Rumble Review: Monsters Mash

If the recent Godzilla trilogy has taught us anything, it's that, for as fun as giant monster movies can be, their success often relies on structure. Since most famous monsters and kaiju can't talk, movies will use human characters essentially as narrators in order to explain the plot and keep things rolling by orchestrating the next fight. How well that's handled often determines the quality of the story. Credit must then go to Rumble, Paramount+'s latest animated movie release, for finding a new approach to this idea — take a bunch of giant monsters and set up fights for them via a professional wrestling league. 

Set in a world somewhat resembling our own, the movie centers around aspiring teenager Winnie McEvoy (Geraldine Viswanathan), the daughter of a deceased famous World Monster Wrestling coach who led hometown monster Rayburn to greatness as a multi-time world champion. A heel turn in the opening scene sets off a chain reaction that endangers her father's legacy, forcing Winnie to become a coach herself and find a monster who can quickly become a world championship contender. She eventually finds one in the schlubby Steve "The Stupendous" (Will Arnett) and it's around here you'll quickly notice the movie is tracing the same steps as other underdog sports/martial arts movies (taking quite a few notes from the original Kung Fu Panda).

Still, the movie manages to make a few good decisions. It wastes no time in revealing that Steven is actually Rayburn Jr. and combating the complicated relationship of living up to a famous father's legacy becomes the character arc for both characters. This is actually a challenge many second-generation wrestlers face and it can often make or break their careers, so credit to Rumble for tackling some real-life struggles. 

Also, despite it being very much directed at kids, the film doesn't hold back on the actual matches. You can tell a lot of effort was put into animating the fight choreography and wrestling fans will undoubtedly mark out at some of the moves that get used as the movie progresses.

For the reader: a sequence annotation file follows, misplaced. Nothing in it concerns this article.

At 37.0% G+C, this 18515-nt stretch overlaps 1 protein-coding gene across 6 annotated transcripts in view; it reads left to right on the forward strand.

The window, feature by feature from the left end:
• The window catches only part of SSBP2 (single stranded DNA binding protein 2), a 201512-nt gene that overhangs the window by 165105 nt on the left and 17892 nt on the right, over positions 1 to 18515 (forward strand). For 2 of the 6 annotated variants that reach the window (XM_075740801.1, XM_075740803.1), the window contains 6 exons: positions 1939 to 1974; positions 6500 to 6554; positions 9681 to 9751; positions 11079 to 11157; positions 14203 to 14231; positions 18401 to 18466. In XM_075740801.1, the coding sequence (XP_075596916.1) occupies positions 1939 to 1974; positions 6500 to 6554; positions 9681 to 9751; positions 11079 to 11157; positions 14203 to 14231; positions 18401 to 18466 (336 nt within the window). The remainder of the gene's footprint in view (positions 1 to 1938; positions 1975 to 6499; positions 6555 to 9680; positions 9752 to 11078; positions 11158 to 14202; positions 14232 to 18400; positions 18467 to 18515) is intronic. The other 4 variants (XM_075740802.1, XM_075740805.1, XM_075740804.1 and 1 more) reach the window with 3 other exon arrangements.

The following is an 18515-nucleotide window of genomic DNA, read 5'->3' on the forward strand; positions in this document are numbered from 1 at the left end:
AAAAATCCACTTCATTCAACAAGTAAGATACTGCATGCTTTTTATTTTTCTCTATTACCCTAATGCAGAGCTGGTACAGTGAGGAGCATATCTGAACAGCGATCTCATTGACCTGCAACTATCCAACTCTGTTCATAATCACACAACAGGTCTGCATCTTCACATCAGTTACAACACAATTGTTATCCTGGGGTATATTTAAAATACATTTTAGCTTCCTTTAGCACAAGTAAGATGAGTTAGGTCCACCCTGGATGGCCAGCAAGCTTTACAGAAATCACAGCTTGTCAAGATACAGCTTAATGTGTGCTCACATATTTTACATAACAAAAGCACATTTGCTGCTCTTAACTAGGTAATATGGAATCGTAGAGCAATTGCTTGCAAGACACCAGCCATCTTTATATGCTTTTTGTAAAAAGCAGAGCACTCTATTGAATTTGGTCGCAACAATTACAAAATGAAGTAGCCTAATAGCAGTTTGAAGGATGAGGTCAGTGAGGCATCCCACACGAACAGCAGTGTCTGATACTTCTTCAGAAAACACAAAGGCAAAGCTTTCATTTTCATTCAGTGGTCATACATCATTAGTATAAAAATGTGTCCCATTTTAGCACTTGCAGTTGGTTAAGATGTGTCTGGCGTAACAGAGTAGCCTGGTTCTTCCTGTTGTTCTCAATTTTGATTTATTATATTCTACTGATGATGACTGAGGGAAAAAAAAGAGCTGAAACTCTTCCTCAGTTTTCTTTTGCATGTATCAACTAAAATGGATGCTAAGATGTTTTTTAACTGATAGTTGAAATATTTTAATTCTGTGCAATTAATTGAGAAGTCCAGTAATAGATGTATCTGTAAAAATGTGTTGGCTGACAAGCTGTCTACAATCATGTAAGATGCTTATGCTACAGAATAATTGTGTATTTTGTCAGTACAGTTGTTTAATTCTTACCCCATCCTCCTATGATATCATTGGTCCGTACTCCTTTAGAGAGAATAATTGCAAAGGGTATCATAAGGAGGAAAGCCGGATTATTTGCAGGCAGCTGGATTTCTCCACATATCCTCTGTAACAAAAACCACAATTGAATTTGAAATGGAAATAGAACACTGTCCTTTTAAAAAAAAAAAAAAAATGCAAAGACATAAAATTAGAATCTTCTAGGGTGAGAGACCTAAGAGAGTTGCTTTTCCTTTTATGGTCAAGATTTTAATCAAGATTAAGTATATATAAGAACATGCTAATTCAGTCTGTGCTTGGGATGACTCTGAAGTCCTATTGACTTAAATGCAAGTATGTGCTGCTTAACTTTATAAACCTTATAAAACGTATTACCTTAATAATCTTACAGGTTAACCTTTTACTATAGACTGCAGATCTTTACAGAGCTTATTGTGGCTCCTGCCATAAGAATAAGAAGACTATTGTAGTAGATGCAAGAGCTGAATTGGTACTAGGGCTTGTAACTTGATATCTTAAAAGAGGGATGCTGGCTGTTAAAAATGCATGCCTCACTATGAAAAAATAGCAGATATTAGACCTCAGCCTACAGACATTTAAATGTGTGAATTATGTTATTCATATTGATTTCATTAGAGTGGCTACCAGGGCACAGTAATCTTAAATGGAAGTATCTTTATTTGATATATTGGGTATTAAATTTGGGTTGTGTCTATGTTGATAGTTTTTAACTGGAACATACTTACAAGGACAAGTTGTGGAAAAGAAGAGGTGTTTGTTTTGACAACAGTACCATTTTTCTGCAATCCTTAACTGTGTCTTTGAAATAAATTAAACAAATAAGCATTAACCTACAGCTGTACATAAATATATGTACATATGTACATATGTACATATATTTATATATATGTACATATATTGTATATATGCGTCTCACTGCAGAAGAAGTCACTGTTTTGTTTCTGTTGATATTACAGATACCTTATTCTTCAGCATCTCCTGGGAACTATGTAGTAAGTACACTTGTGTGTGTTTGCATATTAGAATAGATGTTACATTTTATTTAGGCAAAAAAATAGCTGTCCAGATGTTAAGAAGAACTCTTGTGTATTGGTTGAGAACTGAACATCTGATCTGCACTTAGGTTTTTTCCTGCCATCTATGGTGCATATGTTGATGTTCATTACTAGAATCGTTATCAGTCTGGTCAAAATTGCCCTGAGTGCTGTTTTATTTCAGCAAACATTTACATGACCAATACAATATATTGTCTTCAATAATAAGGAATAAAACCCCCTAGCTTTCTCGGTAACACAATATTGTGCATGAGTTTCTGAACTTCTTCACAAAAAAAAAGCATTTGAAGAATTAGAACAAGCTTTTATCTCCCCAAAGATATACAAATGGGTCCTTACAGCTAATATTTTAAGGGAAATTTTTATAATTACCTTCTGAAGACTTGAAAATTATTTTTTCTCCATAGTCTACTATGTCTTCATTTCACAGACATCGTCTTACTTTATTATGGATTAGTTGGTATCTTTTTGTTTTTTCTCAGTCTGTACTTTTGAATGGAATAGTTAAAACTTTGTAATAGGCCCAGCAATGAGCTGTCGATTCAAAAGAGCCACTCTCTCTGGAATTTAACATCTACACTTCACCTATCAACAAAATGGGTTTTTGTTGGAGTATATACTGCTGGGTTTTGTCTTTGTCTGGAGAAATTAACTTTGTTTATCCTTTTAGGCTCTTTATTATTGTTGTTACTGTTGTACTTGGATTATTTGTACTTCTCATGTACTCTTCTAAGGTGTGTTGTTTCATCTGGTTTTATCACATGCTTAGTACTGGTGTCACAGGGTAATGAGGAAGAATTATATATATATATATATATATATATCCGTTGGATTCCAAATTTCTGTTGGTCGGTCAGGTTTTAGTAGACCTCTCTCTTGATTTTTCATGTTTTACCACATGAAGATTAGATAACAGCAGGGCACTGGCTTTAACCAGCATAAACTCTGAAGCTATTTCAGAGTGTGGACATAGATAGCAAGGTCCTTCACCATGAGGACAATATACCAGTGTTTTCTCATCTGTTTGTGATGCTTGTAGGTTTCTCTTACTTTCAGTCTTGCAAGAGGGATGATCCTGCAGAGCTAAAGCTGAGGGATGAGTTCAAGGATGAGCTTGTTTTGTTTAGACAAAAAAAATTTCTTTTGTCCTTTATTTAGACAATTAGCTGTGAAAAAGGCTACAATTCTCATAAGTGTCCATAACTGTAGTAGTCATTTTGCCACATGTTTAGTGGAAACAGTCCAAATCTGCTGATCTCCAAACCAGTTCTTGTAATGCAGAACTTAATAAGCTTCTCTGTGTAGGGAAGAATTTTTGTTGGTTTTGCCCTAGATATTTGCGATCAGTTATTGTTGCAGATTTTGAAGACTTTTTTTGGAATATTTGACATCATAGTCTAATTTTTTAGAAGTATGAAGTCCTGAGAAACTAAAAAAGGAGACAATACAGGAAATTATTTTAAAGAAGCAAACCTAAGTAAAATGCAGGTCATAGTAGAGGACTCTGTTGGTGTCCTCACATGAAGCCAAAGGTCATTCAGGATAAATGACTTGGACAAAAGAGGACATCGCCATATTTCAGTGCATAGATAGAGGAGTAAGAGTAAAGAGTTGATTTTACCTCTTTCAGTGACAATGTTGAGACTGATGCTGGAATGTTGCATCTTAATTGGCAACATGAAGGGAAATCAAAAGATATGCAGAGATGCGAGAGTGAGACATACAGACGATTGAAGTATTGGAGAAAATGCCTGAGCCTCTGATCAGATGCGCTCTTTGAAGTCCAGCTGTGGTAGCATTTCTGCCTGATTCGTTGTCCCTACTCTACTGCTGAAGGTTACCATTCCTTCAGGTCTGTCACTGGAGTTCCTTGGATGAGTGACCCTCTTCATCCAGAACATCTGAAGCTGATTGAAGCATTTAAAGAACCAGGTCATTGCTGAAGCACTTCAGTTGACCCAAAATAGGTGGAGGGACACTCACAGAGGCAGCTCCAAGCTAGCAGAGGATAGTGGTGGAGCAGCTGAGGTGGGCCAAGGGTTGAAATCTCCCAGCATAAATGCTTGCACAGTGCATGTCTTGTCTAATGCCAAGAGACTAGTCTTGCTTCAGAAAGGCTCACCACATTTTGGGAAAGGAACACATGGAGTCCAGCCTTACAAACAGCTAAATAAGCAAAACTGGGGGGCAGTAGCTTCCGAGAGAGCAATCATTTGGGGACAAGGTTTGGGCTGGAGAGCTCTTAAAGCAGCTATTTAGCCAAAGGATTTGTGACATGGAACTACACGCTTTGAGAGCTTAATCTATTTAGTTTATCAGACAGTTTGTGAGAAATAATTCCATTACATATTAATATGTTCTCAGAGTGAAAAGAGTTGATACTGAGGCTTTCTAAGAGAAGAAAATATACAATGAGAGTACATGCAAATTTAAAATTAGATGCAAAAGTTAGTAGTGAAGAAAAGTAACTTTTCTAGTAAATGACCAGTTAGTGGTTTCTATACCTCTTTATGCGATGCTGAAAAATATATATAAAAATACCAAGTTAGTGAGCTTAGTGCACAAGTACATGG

If there's any downside beyond the well-trodden narrative, it's in the design work. Not with the monsters — there's plenty of creativity there — but the human characters all have a cheap-looking blandness to them. Plus, aside from a couple of fighting venues, you never get the sense that this is a world shared by both humans and giant, stomping kaiju. One can easily think of several other animation studios that would've had a field day designing a city made for both humans and monsters, yet very little of that creativity is present here.

Additionally, the film is partially produced by WWE Studios and the company's integration can best be described as uneven. There are some good ideas (like a literal Lucha Dragon), some awkward product placement (namely show logos and the random usage of one tag team's entrance music), and brief cameos from both Roman Reigns and Becky Lynch. Unfortunately, many of the monsters have some sort of effect placed on their voices, so unless you're paying close attention, you'll likely miss them. 

Rumble is by no means a smashing success, but it makes some good choices. You'll get a few laughs out of Arnett (and ESPN's Stephen A. Smith, doing his usual over-the-top reaction schtick) and the fights are all fun. Plus, it clocks in at a breezy 90 minutes. Sometimes, that's all you want out of a giant monster movie.

Rating: 3.5 out of 5

Rumble arrives on Paramount+ on December 15th.